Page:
Student leaders have joined psychiatrists in calling for more support for students with mental health problems.
The Royal College of Psychiatrists said a recent survey indicated 4 per cent of university students are seen by counsellors each year for a wide range of emotional and psychological difficulties.
A report on student mental health published today by the organisation said universities needed to avoid cutting back on mental health services even as budgets are being streched.
The report, ‘Mental health of students in higher education,’ says the size of the student population has changed enormously over the last decade, and demand for counselling is rising.
It says students are struggling with rising debt and fewer employment opportunities, all of which may be impacting on their mental health and well-being.
Dr Leonard Fagin, consultant psychiatrist and a co-author of the report said: “There are concerns that universities are programming cuts that will affect provision of counselling and psychiatric services to students, preventing effective early intervention.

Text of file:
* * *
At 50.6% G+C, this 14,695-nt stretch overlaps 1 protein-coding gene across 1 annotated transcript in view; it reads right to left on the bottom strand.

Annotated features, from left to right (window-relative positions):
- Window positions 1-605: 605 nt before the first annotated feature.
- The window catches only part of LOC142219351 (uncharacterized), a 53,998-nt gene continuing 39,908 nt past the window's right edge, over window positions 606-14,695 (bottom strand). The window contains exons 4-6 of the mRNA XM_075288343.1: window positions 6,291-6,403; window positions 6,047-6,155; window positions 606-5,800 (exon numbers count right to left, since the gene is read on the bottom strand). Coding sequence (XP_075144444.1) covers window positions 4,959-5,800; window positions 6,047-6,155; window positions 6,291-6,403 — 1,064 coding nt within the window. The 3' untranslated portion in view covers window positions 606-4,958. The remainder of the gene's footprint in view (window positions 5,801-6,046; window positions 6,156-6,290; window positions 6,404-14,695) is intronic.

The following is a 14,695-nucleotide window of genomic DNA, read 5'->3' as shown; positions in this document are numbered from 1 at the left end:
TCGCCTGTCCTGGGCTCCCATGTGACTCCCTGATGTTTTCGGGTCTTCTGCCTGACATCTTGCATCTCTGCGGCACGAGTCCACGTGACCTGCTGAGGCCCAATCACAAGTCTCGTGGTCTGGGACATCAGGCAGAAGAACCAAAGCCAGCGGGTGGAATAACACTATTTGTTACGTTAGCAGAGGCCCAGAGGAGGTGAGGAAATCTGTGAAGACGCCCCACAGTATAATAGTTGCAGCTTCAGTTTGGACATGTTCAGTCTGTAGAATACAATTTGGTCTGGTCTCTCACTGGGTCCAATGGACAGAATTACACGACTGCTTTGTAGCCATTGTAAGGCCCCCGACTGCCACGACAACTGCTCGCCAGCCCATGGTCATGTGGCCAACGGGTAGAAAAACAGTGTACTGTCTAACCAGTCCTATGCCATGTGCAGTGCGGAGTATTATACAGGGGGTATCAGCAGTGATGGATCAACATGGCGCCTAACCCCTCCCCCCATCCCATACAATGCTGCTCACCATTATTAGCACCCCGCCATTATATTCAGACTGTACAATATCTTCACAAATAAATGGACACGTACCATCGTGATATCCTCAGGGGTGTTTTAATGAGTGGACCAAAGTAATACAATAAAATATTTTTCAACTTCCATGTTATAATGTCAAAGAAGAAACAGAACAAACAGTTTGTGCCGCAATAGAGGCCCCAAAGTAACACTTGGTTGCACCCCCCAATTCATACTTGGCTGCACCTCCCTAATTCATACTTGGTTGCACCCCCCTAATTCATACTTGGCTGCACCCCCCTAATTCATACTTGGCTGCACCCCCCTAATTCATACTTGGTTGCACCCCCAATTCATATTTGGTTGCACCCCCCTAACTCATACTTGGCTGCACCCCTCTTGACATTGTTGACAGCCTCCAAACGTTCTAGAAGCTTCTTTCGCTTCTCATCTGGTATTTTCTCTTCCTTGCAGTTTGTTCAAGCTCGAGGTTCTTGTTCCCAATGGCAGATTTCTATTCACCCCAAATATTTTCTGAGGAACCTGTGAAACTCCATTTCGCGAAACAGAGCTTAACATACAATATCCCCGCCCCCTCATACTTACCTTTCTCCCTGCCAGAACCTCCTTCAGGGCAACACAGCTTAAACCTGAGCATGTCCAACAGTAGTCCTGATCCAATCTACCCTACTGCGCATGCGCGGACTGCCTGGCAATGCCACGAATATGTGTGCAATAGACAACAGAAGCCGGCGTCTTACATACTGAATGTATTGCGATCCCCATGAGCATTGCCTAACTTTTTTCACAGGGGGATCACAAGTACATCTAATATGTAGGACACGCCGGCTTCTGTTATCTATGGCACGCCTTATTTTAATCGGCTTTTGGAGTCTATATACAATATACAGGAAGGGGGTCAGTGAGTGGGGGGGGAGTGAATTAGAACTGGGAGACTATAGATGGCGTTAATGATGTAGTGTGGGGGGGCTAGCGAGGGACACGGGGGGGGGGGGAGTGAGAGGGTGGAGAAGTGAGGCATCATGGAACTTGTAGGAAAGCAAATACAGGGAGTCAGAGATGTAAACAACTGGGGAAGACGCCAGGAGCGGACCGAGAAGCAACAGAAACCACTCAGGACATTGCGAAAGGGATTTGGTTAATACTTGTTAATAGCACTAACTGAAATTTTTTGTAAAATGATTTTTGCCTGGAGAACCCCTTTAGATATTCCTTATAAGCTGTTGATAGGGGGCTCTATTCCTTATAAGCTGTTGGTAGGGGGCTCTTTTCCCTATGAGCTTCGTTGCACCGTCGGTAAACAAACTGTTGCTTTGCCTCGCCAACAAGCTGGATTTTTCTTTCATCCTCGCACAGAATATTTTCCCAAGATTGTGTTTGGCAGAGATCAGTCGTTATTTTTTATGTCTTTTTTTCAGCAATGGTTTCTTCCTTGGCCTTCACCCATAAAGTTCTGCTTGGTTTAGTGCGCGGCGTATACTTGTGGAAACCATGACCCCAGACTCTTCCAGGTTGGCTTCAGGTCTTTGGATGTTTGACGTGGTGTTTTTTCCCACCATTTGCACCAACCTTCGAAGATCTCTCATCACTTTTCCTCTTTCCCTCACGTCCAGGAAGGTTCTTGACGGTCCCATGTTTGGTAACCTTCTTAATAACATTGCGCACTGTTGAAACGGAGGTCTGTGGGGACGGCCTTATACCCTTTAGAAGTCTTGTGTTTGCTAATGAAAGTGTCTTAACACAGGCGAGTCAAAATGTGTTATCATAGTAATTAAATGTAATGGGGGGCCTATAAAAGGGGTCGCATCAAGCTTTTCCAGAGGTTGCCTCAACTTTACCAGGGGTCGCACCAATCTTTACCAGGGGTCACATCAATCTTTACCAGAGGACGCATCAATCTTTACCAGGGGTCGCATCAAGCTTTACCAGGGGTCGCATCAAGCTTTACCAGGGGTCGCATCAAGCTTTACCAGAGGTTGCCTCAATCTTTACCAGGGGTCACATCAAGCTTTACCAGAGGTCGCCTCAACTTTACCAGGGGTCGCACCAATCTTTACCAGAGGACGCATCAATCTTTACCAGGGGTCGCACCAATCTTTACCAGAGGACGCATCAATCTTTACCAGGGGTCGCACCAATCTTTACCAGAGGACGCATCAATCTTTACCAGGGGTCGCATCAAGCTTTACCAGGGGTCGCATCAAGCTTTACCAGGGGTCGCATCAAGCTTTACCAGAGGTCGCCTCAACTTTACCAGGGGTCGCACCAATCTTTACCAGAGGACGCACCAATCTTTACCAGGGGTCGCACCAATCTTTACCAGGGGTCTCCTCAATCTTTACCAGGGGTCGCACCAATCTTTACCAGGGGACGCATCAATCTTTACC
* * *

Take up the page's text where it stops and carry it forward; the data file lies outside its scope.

“Likewise, cuts to mental health services could also affect the provision of coordinated services to young people known to them who are attending higher educational institutions.”
Graeme Kirkpatrick, National Union of Students Scotland Depute President, said: “As this report correctly shows, student mental ill-health is a growing concern in Scotland. Too often financial worries and a lack of support services can mean students’ problems become overwhelming, potentially leading to drop out.
“A very difficult job market after graduation is also likely to weigh heavily on students as they study too.
“The Scottish Government proposed minimum £7,000 income will go some way in addressing the financial stresses for some students, but more needs to be done to ensure students get the wider support they need, especially at a time of cuts in colleges in particular.”